Arctic Winds Blowing Trouble for US

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Changes in Arctic winds are allowing warm fronts further north and could spell trouble in the south across North America and Europe.

A NOAA-led study observed the previously normal west-to-east flow of high altitude winds in the Arctic summer have been replaced by currents undulating north and south. Cold Arctic air is being pushed further south, while warmer air subsequently reaches further north in the the new wave-like north and south pattern.

“Our research reveals a change in the summer Arctic wind pattern over the past six years,” James Overland, a NOAA research oceanographer and leader of the study in a press release. “This shift demonstrates a physical connection between reduced Arctic sea ice in the summer, loss of Greenland ice, and potentially, weather in North American and Europe,”

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Before 2007, summer winds blew generally from the west, helping to keep cold air in the Arctic. However, winds are now whipping north through the Bering Straits. Those winds bring warmer Pacific temperatures into the north. The gusts also push icebergs south into the Atlantic.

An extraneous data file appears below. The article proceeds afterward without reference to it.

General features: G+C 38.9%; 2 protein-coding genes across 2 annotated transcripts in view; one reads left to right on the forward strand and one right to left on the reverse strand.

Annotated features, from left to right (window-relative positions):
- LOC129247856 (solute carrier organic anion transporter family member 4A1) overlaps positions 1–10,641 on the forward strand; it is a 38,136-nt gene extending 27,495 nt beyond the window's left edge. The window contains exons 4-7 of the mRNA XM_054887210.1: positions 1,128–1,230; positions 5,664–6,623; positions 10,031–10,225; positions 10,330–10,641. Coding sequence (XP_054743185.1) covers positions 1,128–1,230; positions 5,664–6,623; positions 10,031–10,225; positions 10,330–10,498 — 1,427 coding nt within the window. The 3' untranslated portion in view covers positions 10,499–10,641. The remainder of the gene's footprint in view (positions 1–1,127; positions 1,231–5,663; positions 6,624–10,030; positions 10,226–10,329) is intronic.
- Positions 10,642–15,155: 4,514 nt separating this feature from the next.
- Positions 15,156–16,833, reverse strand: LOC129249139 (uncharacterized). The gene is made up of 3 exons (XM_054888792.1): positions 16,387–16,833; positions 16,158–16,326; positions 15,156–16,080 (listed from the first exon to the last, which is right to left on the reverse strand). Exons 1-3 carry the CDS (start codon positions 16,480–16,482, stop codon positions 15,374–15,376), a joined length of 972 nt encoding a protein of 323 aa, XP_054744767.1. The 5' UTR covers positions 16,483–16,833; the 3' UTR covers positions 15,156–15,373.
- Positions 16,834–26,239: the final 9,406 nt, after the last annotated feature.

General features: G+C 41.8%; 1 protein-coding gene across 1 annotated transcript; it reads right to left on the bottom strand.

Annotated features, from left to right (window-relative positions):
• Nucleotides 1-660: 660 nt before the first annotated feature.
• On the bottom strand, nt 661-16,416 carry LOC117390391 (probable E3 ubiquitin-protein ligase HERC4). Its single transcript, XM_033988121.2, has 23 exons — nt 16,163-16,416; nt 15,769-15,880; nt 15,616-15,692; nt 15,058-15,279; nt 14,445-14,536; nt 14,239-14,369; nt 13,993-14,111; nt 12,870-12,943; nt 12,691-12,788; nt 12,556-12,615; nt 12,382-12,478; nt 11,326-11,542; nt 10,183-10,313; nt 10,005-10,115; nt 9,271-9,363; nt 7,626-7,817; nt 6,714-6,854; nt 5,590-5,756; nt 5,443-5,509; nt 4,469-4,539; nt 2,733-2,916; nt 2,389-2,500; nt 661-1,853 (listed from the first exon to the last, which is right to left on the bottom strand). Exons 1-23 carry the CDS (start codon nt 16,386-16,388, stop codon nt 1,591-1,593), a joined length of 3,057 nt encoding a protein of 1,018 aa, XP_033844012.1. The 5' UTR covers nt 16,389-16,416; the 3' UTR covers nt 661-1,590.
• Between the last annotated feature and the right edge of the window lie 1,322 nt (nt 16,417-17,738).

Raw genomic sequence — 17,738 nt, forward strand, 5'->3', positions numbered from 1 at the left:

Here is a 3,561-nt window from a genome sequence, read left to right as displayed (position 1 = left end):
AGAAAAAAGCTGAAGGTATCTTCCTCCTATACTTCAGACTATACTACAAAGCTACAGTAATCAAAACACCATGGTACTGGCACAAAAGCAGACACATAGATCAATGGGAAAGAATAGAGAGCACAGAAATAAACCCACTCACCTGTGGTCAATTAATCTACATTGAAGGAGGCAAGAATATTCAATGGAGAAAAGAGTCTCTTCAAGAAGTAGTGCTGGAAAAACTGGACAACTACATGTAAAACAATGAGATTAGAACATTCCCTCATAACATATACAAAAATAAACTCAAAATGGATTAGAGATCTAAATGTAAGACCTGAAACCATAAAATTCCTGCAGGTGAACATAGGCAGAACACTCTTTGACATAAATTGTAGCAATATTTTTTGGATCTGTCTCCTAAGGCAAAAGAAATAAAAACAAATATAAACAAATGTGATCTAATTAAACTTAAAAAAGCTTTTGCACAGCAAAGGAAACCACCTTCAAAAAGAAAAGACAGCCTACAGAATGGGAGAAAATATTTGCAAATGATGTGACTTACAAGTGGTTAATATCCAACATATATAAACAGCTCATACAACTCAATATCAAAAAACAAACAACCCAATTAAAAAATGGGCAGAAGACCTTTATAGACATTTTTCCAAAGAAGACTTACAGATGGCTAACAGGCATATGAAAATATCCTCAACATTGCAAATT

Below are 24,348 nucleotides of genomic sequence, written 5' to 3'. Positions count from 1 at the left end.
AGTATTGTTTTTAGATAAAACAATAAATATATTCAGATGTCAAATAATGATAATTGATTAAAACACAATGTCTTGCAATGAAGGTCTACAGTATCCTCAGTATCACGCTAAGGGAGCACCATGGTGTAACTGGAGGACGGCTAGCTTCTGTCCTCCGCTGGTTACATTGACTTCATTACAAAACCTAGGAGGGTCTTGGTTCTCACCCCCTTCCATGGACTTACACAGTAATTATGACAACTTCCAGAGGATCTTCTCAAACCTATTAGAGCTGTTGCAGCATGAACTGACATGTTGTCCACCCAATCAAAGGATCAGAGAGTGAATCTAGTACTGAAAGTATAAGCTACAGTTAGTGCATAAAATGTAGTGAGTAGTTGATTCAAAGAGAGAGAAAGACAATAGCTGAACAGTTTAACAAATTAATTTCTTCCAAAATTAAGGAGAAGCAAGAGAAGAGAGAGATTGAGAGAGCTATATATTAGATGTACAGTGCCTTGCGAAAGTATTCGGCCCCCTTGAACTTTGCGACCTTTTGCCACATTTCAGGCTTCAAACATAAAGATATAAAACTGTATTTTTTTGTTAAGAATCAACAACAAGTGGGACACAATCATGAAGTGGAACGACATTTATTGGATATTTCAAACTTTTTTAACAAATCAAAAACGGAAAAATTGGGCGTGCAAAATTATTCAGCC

Changing winds contributes to the record-breaking disappearance of summer sea ice in the Arctic this year. Besides thawing parts of Earth’s cryosphere, the changing wind currents could impact weather over the United States and western Europe. Heavy snowfall, heat waves, and flooding in North America and Europe may result, but where, when and how is largely unpredictable.

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“What we’re seeing is stark evidence that the gradual temperature increase is not the important story related to climate change; it’s the rapid regional changes and increased frequency of extreme weather that global warming is causing,” said co-author Jennifer Francis of Rutgers. “As the Arctic warms at twice the global rate, we expect an increased probability of extreme weather events across the temperate latitudes of the northern hemisphere, where billions of people live.”

The study was published in Geophysical Research Letters.

IMAGE: The Arctic (Jeff Schmaltz, NASA Earth Observatory)